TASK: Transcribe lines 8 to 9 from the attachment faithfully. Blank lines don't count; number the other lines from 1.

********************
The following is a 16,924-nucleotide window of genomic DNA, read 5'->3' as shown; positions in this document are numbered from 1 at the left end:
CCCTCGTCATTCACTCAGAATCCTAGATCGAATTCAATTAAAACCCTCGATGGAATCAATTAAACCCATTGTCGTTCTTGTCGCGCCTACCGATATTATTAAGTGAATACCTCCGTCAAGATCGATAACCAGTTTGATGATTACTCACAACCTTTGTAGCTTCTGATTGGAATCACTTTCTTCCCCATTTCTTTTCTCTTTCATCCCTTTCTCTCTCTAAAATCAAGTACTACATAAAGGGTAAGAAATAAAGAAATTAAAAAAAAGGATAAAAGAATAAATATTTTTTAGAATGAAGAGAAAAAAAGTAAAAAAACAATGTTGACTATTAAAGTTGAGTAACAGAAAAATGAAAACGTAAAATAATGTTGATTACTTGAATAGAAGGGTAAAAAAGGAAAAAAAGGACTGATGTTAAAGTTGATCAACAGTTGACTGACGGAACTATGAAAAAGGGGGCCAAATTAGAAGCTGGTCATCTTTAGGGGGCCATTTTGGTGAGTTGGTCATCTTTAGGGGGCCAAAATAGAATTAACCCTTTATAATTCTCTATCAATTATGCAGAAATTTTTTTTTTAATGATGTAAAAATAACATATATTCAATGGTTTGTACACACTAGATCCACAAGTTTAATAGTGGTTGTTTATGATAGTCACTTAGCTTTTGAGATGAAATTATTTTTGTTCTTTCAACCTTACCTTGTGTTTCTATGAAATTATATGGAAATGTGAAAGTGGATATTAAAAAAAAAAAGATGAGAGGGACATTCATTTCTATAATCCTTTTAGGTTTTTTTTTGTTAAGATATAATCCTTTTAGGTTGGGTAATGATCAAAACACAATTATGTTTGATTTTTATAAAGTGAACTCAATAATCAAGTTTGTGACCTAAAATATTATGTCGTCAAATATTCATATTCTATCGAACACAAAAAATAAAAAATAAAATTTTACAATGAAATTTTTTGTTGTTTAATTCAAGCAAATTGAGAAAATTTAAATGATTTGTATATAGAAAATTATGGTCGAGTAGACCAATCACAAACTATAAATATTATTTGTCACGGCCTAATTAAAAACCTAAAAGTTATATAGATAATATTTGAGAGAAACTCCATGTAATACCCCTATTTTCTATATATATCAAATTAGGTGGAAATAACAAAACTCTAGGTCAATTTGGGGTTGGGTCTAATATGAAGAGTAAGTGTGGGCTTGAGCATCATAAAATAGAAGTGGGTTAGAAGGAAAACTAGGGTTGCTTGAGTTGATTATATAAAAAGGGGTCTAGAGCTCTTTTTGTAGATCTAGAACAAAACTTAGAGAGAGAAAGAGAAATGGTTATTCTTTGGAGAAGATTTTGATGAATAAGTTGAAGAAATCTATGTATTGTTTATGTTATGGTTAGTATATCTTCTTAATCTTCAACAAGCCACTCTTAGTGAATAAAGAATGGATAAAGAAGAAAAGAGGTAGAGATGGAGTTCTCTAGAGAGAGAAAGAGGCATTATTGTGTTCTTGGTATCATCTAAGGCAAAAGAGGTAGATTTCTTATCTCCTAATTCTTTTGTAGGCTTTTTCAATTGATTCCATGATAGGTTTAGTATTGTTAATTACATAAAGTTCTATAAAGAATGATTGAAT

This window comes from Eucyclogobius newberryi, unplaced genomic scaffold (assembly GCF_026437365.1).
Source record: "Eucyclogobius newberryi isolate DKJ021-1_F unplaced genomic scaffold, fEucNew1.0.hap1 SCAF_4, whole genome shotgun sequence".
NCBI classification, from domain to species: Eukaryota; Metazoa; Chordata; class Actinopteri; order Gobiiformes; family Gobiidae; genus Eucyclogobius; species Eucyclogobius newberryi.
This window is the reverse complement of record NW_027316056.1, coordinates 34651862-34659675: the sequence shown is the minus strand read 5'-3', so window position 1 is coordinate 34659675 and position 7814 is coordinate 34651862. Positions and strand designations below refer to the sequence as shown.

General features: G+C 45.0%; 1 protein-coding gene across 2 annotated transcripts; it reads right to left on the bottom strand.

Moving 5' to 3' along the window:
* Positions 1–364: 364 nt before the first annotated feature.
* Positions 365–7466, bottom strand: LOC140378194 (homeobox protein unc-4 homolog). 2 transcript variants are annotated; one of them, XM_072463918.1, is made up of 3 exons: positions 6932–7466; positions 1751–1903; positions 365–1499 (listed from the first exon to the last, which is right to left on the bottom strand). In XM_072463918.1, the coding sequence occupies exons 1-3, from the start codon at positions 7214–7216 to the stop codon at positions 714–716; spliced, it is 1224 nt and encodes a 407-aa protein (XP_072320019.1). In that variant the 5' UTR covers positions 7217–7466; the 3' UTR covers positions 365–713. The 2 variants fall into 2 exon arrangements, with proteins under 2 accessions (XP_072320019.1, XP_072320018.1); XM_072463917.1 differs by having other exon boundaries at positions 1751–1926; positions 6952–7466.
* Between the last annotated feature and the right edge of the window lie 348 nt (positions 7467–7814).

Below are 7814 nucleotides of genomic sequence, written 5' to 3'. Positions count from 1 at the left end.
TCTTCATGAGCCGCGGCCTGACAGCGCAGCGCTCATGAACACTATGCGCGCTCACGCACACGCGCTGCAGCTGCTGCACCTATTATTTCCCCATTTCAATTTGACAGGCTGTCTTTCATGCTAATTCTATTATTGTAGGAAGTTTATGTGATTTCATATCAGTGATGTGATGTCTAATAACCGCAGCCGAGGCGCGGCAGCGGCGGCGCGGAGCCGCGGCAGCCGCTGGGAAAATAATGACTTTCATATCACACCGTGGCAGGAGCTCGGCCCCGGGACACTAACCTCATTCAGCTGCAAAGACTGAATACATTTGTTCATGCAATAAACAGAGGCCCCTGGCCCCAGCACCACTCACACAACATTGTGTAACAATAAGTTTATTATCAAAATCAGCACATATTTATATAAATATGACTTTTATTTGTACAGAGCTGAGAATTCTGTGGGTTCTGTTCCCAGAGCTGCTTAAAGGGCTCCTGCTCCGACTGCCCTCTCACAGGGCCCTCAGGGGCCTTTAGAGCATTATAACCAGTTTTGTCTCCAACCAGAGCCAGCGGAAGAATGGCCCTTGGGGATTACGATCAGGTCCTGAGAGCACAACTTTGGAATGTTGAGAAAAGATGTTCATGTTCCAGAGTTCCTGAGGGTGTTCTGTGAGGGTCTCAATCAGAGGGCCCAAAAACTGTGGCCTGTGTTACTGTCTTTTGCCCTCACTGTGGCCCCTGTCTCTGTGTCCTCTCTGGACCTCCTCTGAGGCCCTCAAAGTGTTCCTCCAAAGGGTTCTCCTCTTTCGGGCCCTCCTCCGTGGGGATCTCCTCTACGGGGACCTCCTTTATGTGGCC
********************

Moving 5' to 3' along the window:
* Positions 1–364: 364 nt before the first annotated feature.